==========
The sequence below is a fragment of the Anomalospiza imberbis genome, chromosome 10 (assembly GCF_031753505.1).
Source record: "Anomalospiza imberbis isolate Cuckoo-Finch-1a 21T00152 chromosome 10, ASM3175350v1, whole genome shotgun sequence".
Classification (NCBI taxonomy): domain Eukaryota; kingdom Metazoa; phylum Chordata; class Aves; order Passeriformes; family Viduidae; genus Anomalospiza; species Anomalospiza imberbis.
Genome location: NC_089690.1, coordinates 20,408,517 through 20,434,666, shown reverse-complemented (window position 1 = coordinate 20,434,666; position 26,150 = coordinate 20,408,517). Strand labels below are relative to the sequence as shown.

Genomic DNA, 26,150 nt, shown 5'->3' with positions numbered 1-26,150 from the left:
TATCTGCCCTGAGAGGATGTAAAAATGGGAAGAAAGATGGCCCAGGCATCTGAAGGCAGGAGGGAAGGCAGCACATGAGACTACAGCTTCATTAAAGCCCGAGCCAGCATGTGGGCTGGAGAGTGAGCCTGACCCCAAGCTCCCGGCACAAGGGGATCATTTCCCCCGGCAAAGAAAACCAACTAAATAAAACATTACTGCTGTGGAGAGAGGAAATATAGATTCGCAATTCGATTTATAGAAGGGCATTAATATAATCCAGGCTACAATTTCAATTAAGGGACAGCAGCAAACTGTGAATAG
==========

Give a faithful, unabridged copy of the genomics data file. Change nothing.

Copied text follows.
The sequence below is a fragment of the Anomalospiza imberbis genome, chromosome 10 (assembly GCF_031753505.1).
Source record: "Anomalospiza imberbis isolate Cuckoo-Finch-1a 21T00152 chromosome 10, ASM3175350v1, whole genome shotgun sequence".
Classification (NCBI taxonomy): domain Eukaryota; kingdom Metazoa; phylum Chordata; class Aves; order Passeriformes; family Viduidae; genus Anomalospiza; species Anomalospiza imberbis.
Genome location: NC_089690.1, coordinates 20,408,517 through 20,434,666, shown reverse-complemented (window position 1 = coordinate 20,434,666; position 26,150 = coordinate 20,408,517). Strand labels below are relative to the sequence as shown.

Genomic DNA, 26,150 nt, shown 5'->3' with positions numbered 1-26,150 from the left:
TATCTGCCCTGAGAGGATGTAAAAATGGGAAGAAAGATGGCCCAGGCATCTGAAGGCAGGAGGGAAGGCAGCACATGAGACTACAGCTTCATTAAAGCCCGAGCCAGCATGTGGGCTGGAGAGTGAGCCTGACCCCAAGCTCCCGGCACAAGGGGATCATTTCCCCCGGCAAAGAAAACCAACTAAATAAAACATTACTGCTGTGGAGAGAGGAAATATAGATTCGCAATTCGATTTATAGAAGGGCATTAATATAATCCAGGCTACAATTTCAATTAAGGGACAGCAGCAAACTGTGAATAG